369%        z-coordinate with partial step
370% -------------------------------------------------------------------------------------------------------------
371\subsubsection[$Z$-coordinate with partial step (\forcode{ln_zps = .true.})]
372{$Z$-coordinate with partial step (\protect\np{ln\_zps}\forcode{ = .true.})}
373\label{subsec:DOMCFG_zps}
374
375In $z$-coordinate partial step, the depths of the model levels are defined by the
376reference analytical function $z_0(k)$ as described in \autoref{sec:DOMCFG_zref},
377\textit{except} in the bottom layer.  The thickness of the bottom layer is allowed to vary
378as a function of geographical location $(\lambda,\varphi)$ to allow a better
379representation of the bathymetry, especially in the case of small slopes (where the
380bathymetry varies by less than one level thickness from one grid point to the next).  The
381reference layer thicknesses $e_{3t}^0$ have been defined in the absence of bathymetry.
382With partial steps, layers from 1 to \jp{jpk}-2 can have a thickness smaller than
383$e_{3t}(jk)$.
384
385The model deepest layer (\jp{jpk}-1) is allowed to have either a smaller or larger
386thickness than $e_{3t}(jpk)$: the maximum thickness allowed is $2*e_{3t}(jpk - 1)$.
387
388This has to be kept in mind when specifying values in \ngn{namdom} namelist
389(\forcode{DOMMAINCFG} variant), such as the maximum depth \np{pphmax} in partial steps.
390
391For example, with \np{pphmax}~$= 5750~m$ for the DRAKKAR 45 layer grid, the maximum ocean
392depth allowed is actually $6000~m$ (the default thickness $e_{3t}(jpk - 1)$ being
393$250~m$).  Two variables in the namdom namelist are used to define the partial step
394vertical grid.  The mimimum water thickness (in meters) allowed for a cell partially
395filled with bathymetry at level jk is the minimum of \np{rn\_e3zps\_min} (thickness in
396meters, usually $20~m$) or $e_{3t}(jk)*$\np{rn\_e3zps\_rat} (a fraction, usually 10\%, of
397the default thickness $e_{3t}(jk)$).
398
399% -------------------------------------------------------------------------------------------------------------
400%        s-coordinate
401% -------------------------------------------------------------------------------------------------------------
402\subsubsection[$S$-coordinate (\forcode{ln_sco = .true.})]
403{$S$-coordinate (\protect\np{ln\_sco}\forcode{ = .true.})}
404\label{sec:DOMCFG_sco}
405%------------------------------------------nam_zgr_sco---------------------------------------------------
406%
407\nlst{namzgr_sco_domcfg} 
408%--------------------------------------------------------------------------------------------------------------
409Options are defined in \ngn{namzgr\_sco} (\forcode{DOMAINcfg} only).
410In $s$-coordinate (\np{ln\_sco}\forcode{ = .true.}), the depth and thickness of the model levels are defined from
411the product of a depth field and either a stretching function or its derivative, respectively:
412
413\begin{align*}
414  % \label{eq:DOMCFG_sco_ana}
415  z(k)   &= h(i,j) \; z_0 (k) \\
416  e_3(k) &= h(i,j) \; z_0'(k)
417\end{align*}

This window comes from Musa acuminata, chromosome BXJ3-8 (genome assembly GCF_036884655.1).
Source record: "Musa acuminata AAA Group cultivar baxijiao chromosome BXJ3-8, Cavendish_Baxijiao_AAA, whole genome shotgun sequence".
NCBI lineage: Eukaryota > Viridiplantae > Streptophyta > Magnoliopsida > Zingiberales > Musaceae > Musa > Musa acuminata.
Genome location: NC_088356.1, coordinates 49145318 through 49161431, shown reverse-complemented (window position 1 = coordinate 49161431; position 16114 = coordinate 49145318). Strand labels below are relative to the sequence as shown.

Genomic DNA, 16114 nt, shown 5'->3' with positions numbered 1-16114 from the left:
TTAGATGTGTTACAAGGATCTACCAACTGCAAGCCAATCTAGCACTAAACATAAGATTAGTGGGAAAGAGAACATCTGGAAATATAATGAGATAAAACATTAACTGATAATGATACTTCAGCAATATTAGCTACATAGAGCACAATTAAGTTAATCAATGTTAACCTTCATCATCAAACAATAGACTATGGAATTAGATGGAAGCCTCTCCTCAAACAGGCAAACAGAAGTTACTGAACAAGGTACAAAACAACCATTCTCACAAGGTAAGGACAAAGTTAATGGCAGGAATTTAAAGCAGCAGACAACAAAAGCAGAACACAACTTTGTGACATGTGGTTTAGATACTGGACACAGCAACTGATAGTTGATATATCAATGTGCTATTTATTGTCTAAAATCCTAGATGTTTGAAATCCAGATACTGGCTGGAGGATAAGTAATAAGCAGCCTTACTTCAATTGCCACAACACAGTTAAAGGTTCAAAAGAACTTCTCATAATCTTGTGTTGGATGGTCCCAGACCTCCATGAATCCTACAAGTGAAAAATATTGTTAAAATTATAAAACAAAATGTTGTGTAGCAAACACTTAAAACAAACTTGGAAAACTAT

418
419where $h$ is the depth of the last $w$-level ($z_0(k)$) defined at the $t$-point location in the horizontal and
420$z_0(k)$ is a function which varies from $0$ at the sea surface to $1$ at the ocean bottom.
421The depth field $h$ is not necessary the ocean depth,
422since a mixed step-like and bottom-following representation of the topography can be used
423(\autoref{fig:z_zps_s_sps}) or an envelop bathymetry can be defined (\autoref{fig:z_zps_s_sps}).
424The namelist parameter \np{rn\_rmax} determines the slope at which
425the terrain-following coordinate intersects the sea bed and becomes a pseudo z-coordinate.
426The coordinate can also be hybridised by specifying \np{rn\_sbot\_min} and \np{rn\_sbot\_max} as
427the minimum and maximum depths at which the terrain-following vertical coordinate is calculated.
428
429Options for stretching the coordinate are provided as examples,
430but care must be taken to ensure that the vertical stretch used is appropriate for the application.
431
432The original default NEMO s-coordinate stretching is available if neither of the other options are specified as true
433(\np{ln\_s\_SH94}\forcode{ = .false.} and \np{ln\_s\_SF12}\forcode{ = .false.}).
434This uses a depth independent $\tanh$ function for the stretching \citep{madec.delecluse.ea_JPO96}:
435
436\[
437  z = s_{min} + C (s) (H - s_{min})
438  % \label{eq:SH94_1}
439\]
440
441where $s_{min}$ is the depth at which the $s$-coordinate stretching starts and
442allows a $z$-coordinate to placed on top of the stretched coordinate,
443and $z$ is the depth (negative down from the asea surface).
444\begin{gather*}
445  s = - \frac{k}{n - 1} \quad \text{and} \quad 0 \leq k \leq n - 1
446  % \label{eq:DOMCFG_s}
447 \\
448 \label{eq:DOMCFG_sco_function}
449  C(s) = \frac{[\tanh(\theta \, (s + b)) - \tanh(\theta \, b)]}{2 \; \sinh(\theta)}
450\end{gather*}
451
452A stretching function,
453modified from the commonly used \citet{song.haidvogel_JCP94} stretching (\np{ln\_s\_SH94}\forcode{ = .true.}),
454is also available and is more commonly used for shelf seas modelling:
455
456\[
457  C(s) =   (1 - b) \frac{\sinh(\theta s)}{\sinh(\theta)}